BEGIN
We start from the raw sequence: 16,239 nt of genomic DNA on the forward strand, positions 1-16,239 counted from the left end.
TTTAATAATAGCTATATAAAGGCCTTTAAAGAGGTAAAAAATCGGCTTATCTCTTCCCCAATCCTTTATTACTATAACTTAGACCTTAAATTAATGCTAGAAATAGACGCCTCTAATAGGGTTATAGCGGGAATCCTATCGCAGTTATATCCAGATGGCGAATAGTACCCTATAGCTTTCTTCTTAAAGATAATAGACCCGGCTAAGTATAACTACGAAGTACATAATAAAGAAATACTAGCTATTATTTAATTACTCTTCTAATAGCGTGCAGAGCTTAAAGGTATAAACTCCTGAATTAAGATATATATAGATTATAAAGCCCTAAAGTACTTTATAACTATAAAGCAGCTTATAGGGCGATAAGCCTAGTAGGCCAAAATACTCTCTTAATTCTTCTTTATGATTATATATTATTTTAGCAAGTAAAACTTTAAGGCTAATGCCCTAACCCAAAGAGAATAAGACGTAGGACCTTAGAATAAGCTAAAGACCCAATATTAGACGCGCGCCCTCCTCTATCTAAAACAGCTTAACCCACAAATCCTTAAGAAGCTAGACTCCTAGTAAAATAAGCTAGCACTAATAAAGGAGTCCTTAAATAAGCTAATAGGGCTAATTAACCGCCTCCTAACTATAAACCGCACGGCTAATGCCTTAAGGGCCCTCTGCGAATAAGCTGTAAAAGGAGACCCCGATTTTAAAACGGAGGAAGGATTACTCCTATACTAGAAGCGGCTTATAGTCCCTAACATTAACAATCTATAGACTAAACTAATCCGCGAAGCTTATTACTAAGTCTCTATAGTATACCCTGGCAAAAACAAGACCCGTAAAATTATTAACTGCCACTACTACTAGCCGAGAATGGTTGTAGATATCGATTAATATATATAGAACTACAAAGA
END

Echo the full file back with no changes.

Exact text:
We start from the raw sequence: 16,239 nt of genomic DNA on the forward strand, positions 1-16,239 counted from the left end.
TTTAATAATAGCTATATAAAGGCCTTTAAAGAGGTAAAAAATCGGCTTATCTCTTCCCCAATCCTTTATTACTATAACTTAGACCTTAAATTAATGCTAGAAATAGACGCCTCTAATAGGGTTATAGCGGGAATCCTATCGCAGTTATATCCAGATGGCGAATAGTACCCTATAGCTTTCTTCTTAAAGATAATAGACCCGGCTAAGTATAACTACGAAGTACATAATAAAGAAATACTAGCTATTATTTAATTACTCTTCTAATAGCGTGCAGAGCTTAAAGGTATAAACTCCTGAATTAAGATATATATAGATTATAAAGCCCTAAAGTACTTTATAACTATAAAGCAGCTTATAGGGCGATAAGCCTAGTAGGCCAAAATACTCTCTTAATTCTTCTTTATGATTATATATTATTTTAGCAAGTAAAACTTTAAGGCTAATGCCCTAACCCAAAGAGAATAAGACGTAGGACCTTAGAATAAGCTAAAGACCCAATATTAGACGCGCGCCCTCCTCTATCTAAAACAGCTTAACCCACAAATCCTTAAGAAGCTAGACTCCTAGTAAAATAAGCTAGCACTAATAAAGGAGTCCTTAAATAAGCTAATAGGGCTAATTAACCGCCTCCTAACTATAAACCGCACGGCTAATGCCTTAAGGGCCCTCTGCGAATAAGCTGTAAAAGGAGACCCCGATTTTAAAACGGAGGAAGGATTACTCCTATACTAGAAGCGGCTTATAGTCCCTAACATTAACAATCTATAGACTAAACTAATCCGCGAAGCTTATTACTAAGTCTCTATAGTATACCCTGGCAAAAACAAGACCCGTAAAATTATTAACTGCCACTACTACTAGCCGAGAATGGTTGTAGATATCGATTAATATATATAGAACTACAAAGA